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Saturday, May 31, 2008
'Rusting olive trees' of peace
By AMY CHAVEZ
With the goal of (eventually) visiting every island in the Seto Inland Sea, I set out last weekend on an island explorer trip. (For the record, I've only visited 28 out of about 200!)
My partner and I loaded bicycles onto our Japanese fishing boat and set the GPS for 134 degrees 17 minutes east and 34 degrees 28 minutes north.
We were headed for Shodoshima, an island in Kagawa Prefecture, which is the second-biggest island in the Seto Inland Sea after Awajishima. Shodoshima has a circumference of 126 km and a population of around 35,000.
Three hours later, entering Kusakabe Port on the south side of the island, you could smell the fragrance of olive trees. Shodoshima, despite being named "small bean island," is famous for its olives. Olive trees were first planted in 1908 and as a result, the island is having its 100-year olive anniversary this year.
For the occasion, they created an olive mascot, a rather jarring discovery because the only thing resembling an olive is the character's olive green complexion and a stem with two leaves sprouting from his head.
Otherwise, he had that canned look about him, which stems from the propensity of Japanese companies to create animated characters that all look similar — a round body with arms and legs, and a face with two eyes, a nose and a mouth. To me, he looks more like a green jack-o-lantern.
The artist who created this character was obviously not hand-picked from the finest artists in Japan. The stuffed version of the mascot, pardon the pun, is almost 30 cm tall. I don't know about you but the thought of massive olives with arms and legs running for their lives from the hors d'oeuvre tray is not something to relish. This olive is, quite literally, the pits.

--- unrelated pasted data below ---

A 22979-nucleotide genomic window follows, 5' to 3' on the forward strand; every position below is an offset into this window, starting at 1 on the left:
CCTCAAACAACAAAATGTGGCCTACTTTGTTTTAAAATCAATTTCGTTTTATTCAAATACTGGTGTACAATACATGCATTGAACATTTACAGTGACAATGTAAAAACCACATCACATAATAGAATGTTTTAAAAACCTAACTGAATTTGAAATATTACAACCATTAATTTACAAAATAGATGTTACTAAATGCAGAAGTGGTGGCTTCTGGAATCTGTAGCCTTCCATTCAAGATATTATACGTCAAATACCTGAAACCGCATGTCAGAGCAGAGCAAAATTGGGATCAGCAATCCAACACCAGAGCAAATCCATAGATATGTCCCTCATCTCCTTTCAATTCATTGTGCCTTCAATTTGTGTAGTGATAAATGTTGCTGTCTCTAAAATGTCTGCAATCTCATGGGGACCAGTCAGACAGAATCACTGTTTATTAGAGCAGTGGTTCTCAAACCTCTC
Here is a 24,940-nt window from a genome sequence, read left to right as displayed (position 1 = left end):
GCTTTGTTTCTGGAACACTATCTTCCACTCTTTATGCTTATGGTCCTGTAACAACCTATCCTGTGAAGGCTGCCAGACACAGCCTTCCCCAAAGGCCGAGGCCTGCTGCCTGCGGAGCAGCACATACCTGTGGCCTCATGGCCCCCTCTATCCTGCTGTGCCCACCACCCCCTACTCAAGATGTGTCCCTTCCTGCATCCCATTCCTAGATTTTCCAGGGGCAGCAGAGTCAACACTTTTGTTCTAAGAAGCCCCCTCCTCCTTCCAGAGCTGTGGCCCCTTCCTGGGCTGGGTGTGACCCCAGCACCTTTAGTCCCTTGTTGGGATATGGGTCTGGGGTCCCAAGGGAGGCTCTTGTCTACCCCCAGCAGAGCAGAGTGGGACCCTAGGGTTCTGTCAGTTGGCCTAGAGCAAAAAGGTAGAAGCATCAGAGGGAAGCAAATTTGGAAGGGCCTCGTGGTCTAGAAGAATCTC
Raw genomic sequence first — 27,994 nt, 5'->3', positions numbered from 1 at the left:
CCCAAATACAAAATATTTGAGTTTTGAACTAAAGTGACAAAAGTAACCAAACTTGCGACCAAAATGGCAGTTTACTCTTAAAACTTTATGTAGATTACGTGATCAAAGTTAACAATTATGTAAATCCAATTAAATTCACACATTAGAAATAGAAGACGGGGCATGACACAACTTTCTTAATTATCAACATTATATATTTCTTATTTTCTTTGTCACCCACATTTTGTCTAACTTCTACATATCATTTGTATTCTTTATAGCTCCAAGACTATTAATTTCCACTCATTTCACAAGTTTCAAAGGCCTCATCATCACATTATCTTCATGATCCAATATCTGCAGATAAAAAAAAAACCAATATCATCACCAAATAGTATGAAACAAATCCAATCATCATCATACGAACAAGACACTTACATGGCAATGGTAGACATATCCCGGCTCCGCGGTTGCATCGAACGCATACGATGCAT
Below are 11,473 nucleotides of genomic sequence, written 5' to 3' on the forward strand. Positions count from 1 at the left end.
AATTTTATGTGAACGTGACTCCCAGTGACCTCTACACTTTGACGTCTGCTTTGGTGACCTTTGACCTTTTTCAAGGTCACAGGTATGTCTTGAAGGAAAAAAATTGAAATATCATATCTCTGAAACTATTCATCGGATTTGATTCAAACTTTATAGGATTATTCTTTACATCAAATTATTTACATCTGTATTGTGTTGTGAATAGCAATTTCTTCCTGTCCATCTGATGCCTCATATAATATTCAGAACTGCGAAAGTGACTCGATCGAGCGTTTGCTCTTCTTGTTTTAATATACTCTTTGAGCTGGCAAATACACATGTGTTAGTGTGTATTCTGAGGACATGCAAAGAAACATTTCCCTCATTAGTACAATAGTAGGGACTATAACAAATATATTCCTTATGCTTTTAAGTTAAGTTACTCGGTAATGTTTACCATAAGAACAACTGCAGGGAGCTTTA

I would have preferred an olive created by, say Takashi Murakami, who surely would have been more creative. He would have given the olive a pickled expression, or stuffed his mouth with pimento. He may have even made him edible.
An edible mascot that would constantly have to be replaced, would be far more marketable. Then they could get someone famous to promote the olive character goods such as the popular song legend in Japan: Olivia Newton John.
Upon arrival on Shodoshima, I picked up a booklet from the tourist information center in front of Olive Beach. The cover of the booklet states in English, "Welcome to Shodoshima. Rusting olive trees greet you on 'Peace Island. ' "
The olive being the meibutsu (acclaimed product) of the island, there was a host of merchandise available made from olives: soaps, shampoos, oils, etc. You can even buy olive socks on Shodoshima. I didn't however, see any rusting olive trees. If I had, I surely would have bought some.
The pamphlet went on to explain, in Japanese, that the olive is a symbol of peace. I have a feeling they meant that the olive branch is a symbol of peace. Olives themselves have not been known to generate much peace. If olives were a symbol of peace, martinis would be the preferred drink. Cocktail parties would be an integral part of peace treaties and surrendering armies would hold up martinis instead of white flags.
But the real reason I wanted to go to Shodoshima was to do part of their Buddhist pilgrimage, which is based on the original Kobo Daishi 88 temple pilgrimage on Shikoku. The Shodoshima pilgrimage takes two weeks on foot and many of the temples are high up in the mountains.
You won't find any information on this pilgrimage in English, however, and surprisingly little even in Japanese. But we were able to get a map and on bicycles visited a few temples in just an hour. The addition of mountain climbs made the pilgrimage not just spiritual, but also healthy.
After pilgrimaging, we found solace in a different kind of spirits when we wandered into a local izakaya for dinner.
I ordered a martini, and was careful to scrutinize the olive, looking for any appendages. It was perfectly smooth and had no arms or legs. As a matter of fact, it looked kind of blank.
But, nonetheless, there was something very peaceful about retiring to the company of a martini with an olive.
And when you consider that the olive comes from an olive branch, on Shodoshima Island the olive really is the perfect peace of fruit.